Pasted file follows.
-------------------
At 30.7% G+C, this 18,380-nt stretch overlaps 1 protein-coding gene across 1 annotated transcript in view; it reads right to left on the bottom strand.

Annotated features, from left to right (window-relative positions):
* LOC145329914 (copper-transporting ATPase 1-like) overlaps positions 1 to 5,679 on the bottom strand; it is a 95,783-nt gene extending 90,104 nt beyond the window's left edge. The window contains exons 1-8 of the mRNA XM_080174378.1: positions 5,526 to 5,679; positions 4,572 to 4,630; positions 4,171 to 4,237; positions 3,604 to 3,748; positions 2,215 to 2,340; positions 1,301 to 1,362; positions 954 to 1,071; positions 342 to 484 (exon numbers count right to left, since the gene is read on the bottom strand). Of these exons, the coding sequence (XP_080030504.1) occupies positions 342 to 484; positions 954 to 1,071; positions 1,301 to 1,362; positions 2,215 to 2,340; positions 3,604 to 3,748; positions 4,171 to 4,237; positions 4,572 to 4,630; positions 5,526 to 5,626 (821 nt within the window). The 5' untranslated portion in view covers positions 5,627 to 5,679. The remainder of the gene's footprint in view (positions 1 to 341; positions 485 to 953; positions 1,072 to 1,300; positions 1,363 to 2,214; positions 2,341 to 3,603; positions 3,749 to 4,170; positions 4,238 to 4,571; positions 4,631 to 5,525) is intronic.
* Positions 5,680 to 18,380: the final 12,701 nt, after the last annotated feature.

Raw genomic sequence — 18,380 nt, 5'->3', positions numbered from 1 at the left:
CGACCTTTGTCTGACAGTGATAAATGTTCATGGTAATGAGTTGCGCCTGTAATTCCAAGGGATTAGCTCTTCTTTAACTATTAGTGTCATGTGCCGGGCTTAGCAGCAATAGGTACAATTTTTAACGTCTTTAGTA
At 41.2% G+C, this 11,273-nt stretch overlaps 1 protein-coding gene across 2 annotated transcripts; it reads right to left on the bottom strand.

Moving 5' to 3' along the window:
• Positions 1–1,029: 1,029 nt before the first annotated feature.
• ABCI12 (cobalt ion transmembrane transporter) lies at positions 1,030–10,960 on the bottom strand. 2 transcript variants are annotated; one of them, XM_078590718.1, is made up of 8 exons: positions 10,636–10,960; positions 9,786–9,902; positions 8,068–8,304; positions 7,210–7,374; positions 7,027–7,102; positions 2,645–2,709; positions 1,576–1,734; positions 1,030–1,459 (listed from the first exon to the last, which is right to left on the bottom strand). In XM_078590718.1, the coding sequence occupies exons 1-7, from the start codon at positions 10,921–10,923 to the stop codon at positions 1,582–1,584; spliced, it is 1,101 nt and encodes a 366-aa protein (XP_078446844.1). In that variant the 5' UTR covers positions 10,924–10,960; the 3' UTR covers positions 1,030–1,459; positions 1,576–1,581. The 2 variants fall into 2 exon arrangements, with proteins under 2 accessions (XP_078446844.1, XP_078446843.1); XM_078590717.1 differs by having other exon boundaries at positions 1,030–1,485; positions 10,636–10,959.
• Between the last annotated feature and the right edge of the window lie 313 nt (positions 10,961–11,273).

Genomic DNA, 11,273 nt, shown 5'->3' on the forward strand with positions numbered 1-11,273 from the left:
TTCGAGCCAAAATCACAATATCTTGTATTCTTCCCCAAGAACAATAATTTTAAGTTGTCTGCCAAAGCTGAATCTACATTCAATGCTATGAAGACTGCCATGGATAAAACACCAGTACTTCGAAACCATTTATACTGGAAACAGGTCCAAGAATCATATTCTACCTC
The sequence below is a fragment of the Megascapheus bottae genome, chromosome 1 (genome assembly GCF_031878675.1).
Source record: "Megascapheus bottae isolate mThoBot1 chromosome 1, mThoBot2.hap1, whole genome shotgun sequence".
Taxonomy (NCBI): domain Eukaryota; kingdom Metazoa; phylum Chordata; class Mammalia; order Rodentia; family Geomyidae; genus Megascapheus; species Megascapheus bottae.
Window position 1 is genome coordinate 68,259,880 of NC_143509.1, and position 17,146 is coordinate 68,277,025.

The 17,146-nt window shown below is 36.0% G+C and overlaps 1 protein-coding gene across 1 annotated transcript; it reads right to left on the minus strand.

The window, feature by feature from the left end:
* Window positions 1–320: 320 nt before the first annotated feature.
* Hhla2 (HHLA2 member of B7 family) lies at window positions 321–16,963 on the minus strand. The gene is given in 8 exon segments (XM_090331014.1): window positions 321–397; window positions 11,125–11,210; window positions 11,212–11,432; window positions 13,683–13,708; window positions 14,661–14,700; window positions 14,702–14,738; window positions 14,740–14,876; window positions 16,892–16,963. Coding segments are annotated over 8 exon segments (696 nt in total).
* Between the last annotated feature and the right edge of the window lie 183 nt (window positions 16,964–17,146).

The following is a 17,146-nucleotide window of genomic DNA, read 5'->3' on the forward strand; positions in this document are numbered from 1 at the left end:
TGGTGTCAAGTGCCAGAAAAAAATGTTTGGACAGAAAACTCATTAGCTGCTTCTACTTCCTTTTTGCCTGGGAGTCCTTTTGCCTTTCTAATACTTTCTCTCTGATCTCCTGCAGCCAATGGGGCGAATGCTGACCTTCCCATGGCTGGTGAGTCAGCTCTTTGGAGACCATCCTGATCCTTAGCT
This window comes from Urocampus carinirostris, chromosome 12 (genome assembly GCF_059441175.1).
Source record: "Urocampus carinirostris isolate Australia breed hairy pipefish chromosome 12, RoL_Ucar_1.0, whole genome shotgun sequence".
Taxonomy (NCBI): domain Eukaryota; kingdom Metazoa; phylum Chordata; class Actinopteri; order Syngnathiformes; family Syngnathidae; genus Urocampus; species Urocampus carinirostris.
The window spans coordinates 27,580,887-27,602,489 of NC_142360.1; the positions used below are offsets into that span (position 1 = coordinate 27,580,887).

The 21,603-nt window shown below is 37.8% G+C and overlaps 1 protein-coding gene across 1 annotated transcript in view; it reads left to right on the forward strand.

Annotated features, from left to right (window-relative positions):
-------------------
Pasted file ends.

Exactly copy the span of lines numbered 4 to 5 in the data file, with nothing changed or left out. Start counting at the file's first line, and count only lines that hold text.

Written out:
* Positions 5,680 to 18,380: the final 12,701 nt, after the last annotated feature.

Raw genomic sequence — 18,380 nt, 5'->3', positions numbered from 1 at the left: